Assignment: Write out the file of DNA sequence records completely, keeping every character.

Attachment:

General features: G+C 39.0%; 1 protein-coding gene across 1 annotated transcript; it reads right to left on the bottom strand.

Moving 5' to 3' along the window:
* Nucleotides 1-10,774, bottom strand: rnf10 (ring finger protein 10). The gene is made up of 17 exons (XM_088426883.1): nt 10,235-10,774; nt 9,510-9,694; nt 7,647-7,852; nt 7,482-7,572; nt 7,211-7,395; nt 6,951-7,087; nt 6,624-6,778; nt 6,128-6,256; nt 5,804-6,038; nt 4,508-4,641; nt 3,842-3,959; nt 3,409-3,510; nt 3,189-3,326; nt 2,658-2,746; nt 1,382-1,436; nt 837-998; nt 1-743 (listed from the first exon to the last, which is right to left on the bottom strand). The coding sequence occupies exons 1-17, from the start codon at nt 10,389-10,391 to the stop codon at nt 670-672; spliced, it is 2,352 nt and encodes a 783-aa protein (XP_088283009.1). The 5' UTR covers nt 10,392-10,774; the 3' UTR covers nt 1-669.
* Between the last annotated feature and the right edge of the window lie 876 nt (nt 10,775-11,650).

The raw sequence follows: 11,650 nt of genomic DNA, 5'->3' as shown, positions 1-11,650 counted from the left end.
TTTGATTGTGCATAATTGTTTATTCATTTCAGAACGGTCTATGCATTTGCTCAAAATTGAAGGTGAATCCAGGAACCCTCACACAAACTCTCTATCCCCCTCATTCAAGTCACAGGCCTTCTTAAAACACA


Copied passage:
General features: G+C 39.0%; 1 protein-coding gene across 1 annotated transcript; it reads right to left on the bottom strand.

Moving 5' to 3' along the window:
* Nucleotides 1-10,774, bottom strand: rnf10 (ring finger protein 10). The gene is made up of 17 exons (XM_088426883.1): nt 10,235-10,774; nt 9,510-9,694; nt 7,647-7,852; nt 7,482-7,572; nt 7,211-7,395; nt 6,951-7,087; nt 6,624-6,778; nt 6,128-6,256; nt 5,804-6,038; nt 4,508-4,641; nt 3,842-3,959; nt 3,409-3,510; nt 3,189-3,326; nt 2,658-2,746; nt 1,382-1,436; nt 837-998; nt 1-743 (listed from the first exon to the last, which is right to left on the bottom strand). The coding sequence occupies exons 1-17, from the start codon at nt 10,389-10,391 to the stop codon at nt 670-672; spliced, it is 2,352 nt and encodes a 783-aa protein (XP_088283009.1). The 5' UTR covers nt 10,392-10,774; the 3' UTR covers nt 1-669.
* Between the last annotated feature and the right edge of the window lie 876 nt (nt 10,775-11,650).

The raw sequence follows: 11,650 nt of genomic DNA, 5'->3' as shown, positions 1-11,650 counted from the left end.
TTTGATTGTGCATAATTGTTTATTCATTTCAGAACGGTCTATGCATTTGCTCAAAATTGAAGGTGAATCCAGGAACCCTCACACAAACTCTCTATCCCCCTCATTCAAGTCACAGGCCTTCTTAAAACACA